Friday, May 27, 2011

A detailed look at Cubism at the Kimbell Museum in Fort Worth


By Madelyn Miller, the TravelLady

One of the joys of being a journalist is you sometimes get into preview events with extra insight and experts. And then it is our job to share it with you.
Recently, that happened at the Kimbell Museum.

I had a chance to preview the Picasso and Braque exhibit. Along with other lucky journalists, enjoyed an introduction and tour of this exciting exhibition by Eik Kahng, chief curator at the Santa Barbara Museum of Art, and Malcolm Warner, deputy director at the Kimbell Art Museum. Harry Cooper, curator of modern and contemporary art, National Gallery of Art, Washington D.C.

The High Touch Addition

Visitors to the upcoming Kimbell Art Museum exhibition Picasso and Braque: The Cubist Experiment, 1910–1912 will be able to use a specially created iPad application to delve more deeply into Cubism. “Advances in digital imaging and the convenience of an iPad provide new ways to look at and understand the processes, relationships, and stylistic developments of the revolutionary art form now known as Analytic Cubism,” commented Eric M. Lee, director of the Kimbell Art Museum. “I’m thrilled that the Kimbell is able to provide this unique opportunity to Museum visitors.”
The Santa Barbara Museum of Art and the Kimbell have been working with MegaVision, a digital-imaging company based in California, to capture spectral images of select pieces in the exhibition. The quality of spectral imaging surpasses that of normal professional photography, and it allows options for ultraviolet and infrared, which can reveal features invisible to the human eye.
Affectionately titled iCubist, the app was designed specifically for the Picasso and Braque exhibition. It will showcase the spectral images along with three other original activities and will be made available to exhibition visitors, free of charge, on 40 preloaded iPads.

The iCubist activities allow users to:
• View and study works with a level of detail and precision never before possible for museum audiences. Users will have the ability to manipulate a succession of digitized spectral images that show the artworks at different light frequencies (ultraviolet and infrared), revealing the most minute details. Such fascinating views of the paintings uncover important decisions made by the artists in developing their compositions.

• Deconstruct a Cubist composition and attempt to put it back together. By rebuilding these composite reproductions, visitors learn first-hand about the intellectual and creative processes employed by Picasso and Braque in their paintings. The physical act of moving visual elements emphasizes compositional choices made by the artists to create, for example, a sense of balance or movement. It also highlights recognizable elements and describes their significance.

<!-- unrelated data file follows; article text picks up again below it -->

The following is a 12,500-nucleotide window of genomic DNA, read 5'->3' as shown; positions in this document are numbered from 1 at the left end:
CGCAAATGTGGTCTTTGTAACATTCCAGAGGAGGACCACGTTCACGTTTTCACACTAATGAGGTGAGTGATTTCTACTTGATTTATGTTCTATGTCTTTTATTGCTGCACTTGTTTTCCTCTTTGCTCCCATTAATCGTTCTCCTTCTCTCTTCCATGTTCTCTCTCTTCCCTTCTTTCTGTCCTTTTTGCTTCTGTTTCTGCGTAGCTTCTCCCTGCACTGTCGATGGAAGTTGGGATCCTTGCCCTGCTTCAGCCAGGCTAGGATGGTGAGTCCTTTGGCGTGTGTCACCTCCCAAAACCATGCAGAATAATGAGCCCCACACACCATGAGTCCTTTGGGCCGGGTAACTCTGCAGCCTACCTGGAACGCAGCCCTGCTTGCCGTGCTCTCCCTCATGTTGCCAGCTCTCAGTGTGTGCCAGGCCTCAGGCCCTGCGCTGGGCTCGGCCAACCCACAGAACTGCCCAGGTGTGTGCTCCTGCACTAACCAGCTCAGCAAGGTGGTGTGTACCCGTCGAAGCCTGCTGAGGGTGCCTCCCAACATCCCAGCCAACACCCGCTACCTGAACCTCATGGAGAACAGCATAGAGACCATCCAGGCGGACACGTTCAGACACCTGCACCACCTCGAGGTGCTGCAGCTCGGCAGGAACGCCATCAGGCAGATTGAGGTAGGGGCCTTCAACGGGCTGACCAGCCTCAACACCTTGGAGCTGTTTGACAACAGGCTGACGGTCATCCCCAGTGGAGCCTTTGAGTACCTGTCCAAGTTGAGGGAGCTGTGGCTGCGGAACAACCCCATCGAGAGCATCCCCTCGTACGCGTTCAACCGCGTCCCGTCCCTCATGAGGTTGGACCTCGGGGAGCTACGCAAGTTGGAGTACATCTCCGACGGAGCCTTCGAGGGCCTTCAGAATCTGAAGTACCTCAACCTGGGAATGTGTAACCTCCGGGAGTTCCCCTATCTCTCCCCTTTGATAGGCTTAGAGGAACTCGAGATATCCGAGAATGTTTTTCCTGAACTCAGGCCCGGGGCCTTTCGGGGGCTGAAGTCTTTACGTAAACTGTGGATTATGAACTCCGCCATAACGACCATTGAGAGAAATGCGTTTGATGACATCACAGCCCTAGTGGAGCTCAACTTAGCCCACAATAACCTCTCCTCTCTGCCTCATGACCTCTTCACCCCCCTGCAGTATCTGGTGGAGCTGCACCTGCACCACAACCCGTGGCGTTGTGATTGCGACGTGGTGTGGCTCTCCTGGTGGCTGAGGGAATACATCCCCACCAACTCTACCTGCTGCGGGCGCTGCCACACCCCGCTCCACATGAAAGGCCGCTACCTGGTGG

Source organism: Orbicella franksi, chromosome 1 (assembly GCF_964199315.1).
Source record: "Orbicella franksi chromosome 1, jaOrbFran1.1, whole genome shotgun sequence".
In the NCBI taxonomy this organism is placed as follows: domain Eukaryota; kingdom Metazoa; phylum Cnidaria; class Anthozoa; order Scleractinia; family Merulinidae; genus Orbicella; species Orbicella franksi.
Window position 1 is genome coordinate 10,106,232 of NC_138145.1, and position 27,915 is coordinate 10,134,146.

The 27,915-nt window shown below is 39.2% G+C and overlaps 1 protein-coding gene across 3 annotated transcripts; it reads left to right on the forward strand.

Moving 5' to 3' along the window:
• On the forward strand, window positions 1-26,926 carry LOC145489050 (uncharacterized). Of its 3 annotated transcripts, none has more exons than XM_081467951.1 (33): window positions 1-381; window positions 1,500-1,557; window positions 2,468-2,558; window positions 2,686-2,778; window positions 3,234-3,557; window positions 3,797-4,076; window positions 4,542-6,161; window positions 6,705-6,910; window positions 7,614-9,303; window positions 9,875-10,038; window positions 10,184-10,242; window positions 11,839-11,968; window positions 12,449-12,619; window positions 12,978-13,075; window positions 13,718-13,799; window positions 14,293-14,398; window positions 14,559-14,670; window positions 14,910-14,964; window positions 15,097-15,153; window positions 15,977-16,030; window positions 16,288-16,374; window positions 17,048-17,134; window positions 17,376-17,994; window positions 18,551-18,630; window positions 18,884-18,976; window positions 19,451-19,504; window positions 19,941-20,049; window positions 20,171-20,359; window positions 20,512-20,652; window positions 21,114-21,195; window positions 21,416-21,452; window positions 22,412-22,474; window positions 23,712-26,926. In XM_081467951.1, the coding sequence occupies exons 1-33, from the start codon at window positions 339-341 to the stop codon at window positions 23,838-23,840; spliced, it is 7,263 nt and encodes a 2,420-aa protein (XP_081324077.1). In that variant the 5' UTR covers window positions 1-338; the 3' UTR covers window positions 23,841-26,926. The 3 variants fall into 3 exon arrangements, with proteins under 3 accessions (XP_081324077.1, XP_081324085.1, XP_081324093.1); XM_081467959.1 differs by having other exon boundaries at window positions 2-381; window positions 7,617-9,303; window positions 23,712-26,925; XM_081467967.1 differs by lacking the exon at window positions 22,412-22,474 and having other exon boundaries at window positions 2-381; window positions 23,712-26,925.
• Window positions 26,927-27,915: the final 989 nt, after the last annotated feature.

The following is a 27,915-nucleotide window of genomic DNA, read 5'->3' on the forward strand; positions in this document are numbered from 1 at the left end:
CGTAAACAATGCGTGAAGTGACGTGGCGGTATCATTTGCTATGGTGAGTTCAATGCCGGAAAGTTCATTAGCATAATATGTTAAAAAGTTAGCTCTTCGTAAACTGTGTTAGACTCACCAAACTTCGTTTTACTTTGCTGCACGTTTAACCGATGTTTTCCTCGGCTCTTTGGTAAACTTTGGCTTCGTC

• Compare digital reproductions of paintings by the featured artists, Picasso and Braque, by clicking on markers that pop up to explain key aspects of their individual styles. This interactive activity will help visitors exercise connoisseurship to distinguish between the artists’ hands, despite their close similarity during the Cubist years.

• Explore the history of Cubism by means of an illustrated timeline that includes vintage photography of the artists and their friends and reproductions of key works of art.

The iCubist app was designed and produced by Reza Ali for the Santa Barbara Museum of Art and the Kimbell Art Museum. Picasso and Braque: The Cubist Experiment, 1910–1912 is on view at the Kimbell Art Museum from May 29 through August 21, 2011, and at the Santa Barbara Museum of Art from September 17, 2011, through January 8, 2012. It is supported by an indemnity from the Federal Council on the Arts and the Humanities.

**Pablo Picasso, Man with a Pipe, 1911, oil on canvas. Kimbell Art Museum. Photo © MegaVision. © 2011 Estate of Pablo Picasso / Artists Rights Society (ARS), New York

Madelyn Miller is a travel and food writer who took art lessons at the Chicago Art Institute as a child. A painting I did was chosen to hang in the museum.. She still draws like an exceptionally talented fourth grader.
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